When volcanoes erupt, they emit a mixture of gases and particles into the air. Some of them, such as ash and sulphur dioxide, have a cooling effect, because they (or the substances they cause) reflect sunlight away from the earth. Others, such as CO2, cause warming by adding to the the greenhouse effect.
The cooling influence is particularly marked in the case of large eruptions able to blast sun-blocking particles all the way up to the stratosphere – such as Mount Pinatubo in 1991, which caused a significant dip in global temperatures in the following year or two. It’s difficult to know for sure that the cooling observed after a particular eruption is definitely the result of that eruption, but examining the average global temperature change after multiple eruptions proves a strong link.
As for greenhouse gases, underwater and land-based volcanoes are estimated to release, in total, around 100–300 million tonnes of CO2 each year, according to the British Geological Survey and the US Geological Survey. That’s a large quantity, but only around 1% of the amount that humans release from burning fossil fuel alone.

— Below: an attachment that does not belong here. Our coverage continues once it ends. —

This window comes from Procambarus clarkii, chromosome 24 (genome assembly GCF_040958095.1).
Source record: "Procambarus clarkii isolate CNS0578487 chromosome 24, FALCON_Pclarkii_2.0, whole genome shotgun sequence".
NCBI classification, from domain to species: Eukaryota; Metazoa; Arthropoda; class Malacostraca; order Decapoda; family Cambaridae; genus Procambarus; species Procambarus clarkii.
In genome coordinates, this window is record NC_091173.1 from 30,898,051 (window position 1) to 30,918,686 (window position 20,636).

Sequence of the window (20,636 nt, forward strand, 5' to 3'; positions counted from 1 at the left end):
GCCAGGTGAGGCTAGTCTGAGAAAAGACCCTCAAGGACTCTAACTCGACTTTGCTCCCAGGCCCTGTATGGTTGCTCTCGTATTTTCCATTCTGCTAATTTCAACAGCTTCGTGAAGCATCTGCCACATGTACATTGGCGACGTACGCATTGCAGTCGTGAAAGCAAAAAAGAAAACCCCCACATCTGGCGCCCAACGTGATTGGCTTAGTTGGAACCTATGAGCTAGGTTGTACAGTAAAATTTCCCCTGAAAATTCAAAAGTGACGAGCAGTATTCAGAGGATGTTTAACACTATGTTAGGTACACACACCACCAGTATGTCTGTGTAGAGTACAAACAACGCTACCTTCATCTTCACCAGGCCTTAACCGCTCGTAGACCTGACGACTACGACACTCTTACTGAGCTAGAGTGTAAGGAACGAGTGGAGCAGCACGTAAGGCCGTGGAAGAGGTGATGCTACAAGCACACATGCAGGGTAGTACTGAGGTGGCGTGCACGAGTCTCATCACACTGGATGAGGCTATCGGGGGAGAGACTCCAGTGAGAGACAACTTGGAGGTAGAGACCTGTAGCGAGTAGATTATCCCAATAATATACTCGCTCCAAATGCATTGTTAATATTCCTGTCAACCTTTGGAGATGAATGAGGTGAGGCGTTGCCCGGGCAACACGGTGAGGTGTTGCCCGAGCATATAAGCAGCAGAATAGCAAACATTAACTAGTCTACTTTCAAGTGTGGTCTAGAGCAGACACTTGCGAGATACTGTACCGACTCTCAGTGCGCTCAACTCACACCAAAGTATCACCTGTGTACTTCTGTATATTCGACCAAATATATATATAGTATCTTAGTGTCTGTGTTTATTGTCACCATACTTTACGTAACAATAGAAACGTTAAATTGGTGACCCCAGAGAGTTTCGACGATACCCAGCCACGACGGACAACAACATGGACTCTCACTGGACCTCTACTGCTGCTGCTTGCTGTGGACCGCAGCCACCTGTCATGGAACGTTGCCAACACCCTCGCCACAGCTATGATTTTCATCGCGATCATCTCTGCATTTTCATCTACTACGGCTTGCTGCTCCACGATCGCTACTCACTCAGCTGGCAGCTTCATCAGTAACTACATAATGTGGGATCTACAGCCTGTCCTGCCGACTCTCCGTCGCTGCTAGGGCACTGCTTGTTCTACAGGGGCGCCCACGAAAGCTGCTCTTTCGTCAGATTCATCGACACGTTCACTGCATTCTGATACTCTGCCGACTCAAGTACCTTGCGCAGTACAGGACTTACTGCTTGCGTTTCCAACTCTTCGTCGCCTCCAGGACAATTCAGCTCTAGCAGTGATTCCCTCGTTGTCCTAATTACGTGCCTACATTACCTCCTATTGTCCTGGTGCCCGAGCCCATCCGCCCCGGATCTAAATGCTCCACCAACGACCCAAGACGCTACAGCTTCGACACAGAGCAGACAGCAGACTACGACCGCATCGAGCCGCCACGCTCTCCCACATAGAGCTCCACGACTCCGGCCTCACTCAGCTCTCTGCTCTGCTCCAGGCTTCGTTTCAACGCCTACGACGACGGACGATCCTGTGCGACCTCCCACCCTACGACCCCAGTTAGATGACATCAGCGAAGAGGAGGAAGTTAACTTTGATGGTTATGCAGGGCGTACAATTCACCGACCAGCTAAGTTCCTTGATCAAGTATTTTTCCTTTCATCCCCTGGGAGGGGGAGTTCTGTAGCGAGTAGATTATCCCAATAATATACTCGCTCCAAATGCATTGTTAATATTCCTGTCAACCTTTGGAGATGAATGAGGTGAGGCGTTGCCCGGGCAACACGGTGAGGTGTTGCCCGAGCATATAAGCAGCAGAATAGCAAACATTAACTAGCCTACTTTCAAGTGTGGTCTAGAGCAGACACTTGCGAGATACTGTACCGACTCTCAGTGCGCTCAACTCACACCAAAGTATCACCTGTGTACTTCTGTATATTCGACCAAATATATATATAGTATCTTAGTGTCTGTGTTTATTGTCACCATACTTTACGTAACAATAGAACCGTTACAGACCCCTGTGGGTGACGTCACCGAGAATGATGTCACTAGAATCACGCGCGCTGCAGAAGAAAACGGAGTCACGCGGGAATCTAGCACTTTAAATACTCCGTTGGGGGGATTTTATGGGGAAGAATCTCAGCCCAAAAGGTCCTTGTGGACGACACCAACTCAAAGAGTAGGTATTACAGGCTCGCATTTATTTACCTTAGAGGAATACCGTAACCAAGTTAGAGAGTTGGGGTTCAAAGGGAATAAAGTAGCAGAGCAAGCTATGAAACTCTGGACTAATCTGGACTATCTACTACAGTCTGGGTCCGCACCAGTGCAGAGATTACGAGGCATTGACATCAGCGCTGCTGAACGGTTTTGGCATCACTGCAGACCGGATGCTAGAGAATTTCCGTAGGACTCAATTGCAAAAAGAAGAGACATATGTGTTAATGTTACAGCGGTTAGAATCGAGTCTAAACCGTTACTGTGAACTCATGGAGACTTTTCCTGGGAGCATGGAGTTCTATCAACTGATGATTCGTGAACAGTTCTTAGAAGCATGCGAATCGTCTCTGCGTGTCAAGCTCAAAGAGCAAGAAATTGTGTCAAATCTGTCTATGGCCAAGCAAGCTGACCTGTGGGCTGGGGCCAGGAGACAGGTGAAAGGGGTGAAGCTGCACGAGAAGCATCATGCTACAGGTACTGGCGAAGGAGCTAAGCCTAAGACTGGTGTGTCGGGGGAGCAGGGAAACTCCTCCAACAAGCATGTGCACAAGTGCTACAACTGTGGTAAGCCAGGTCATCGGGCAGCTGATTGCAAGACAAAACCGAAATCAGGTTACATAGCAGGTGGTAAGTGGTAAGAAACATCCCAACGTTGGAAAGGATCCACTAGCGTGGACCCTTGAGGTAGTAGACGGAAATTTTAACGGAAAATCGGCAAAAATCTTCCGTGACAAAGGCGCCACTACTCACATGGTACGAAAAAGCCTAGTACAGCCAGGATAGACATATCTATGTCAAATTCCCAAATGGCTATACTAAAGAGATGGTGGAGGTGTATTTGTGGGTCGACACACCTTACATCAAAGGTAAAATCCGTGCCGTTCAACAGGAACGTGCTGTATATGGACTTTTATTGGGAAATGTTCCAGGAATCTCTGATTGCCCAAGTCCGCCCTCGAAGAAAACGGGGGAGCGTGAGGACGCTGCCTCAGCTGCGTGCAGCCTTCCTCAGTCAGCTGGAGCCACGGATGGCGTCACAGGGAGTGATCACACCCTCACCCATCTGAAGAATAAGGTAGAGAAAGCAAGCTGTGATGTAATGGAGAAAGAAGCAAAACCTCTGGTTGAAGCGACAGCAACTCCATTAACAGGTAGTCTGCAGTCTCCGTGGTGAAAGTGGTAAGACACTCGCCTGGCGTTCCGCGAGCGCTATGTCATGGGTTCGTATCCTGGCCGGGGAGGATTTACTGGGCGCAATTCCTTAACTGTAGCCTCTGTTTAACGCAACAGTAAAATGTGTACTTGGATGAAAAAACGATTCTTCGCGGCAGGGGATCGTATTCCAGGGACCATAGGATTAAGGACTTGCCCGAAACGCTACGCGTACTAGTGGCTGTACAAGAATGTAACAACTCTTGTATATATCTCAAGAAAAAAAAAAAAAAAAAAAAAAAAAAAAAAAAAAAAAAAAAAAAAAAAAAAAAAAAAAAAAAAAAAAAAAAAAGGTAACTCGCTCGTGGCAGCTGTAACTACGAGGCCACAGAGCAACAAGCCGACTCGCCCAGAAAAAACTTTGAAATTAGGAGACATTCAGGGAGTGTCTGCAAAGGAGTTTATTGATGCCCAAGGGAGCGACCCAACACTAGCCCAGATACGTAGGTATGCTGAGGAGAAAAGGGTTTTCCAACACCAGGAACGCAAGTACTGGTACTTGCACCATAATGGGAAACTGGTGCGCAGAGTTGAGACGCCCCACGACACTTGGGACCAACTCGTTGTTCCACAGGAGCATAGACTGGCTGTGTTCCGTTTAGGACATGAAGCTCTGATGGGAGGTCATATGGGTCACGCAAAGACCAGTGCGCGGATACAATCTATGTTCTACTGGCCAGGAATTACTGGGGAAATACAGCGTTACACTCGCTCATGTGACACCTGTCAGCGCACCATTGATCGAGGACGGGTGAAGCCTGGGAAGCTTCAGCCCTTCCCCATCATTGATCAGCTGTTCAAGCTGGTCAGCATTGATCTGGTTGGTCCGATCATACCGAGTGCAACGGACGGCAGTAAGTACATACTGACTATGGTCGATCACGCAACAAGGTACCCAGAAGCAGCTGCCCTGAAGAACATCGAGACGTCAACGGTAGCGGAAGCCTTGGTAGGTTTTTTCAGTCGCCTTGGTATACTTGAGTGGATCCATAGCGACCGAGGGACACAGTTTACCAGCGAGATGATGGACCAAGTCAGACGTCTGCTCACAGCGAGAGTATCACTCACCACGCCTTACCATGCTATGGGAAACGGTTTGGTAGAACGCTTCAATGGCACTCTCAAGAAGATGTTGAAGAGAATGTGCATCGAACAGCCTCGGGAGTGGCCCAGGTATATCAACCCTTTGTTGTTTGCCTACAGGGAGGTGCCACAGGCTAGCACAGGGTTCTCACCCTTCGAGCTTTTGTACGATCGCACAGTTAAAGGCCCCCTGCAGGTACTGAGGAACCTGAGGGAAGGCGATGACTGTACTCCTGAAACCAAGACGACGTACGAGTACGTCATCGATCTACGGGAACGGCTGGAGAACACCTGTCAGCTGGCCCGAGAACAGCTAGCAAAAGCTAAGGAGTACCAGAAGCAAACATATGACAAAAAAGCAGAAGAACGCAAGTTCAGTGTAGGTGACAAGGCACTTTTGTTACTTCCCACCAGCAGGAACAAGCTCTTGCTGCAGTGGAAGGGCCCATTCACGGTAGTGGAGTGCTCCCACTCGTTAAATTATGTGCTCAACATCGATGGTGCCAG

As a rule, the cooling influence of an individual volcano will dominate for the period immediately after the eruption but the warming impact will last much longer. So the significance of each depends on the timeframe being considered. A very large volcano in 2011 may significantly reduce temperatures in 2012 but slightly warm them in 2100.
It has sometimes been suggested by those who seek to disprove human impact on the climate that volcanoes release more CO2 than human activity. This is simply incorrect. As the British Geological Survey puts it:
“The contribution to the present day atmospheric CO2 loading from volcanic emissions is … relatively insignificant.”
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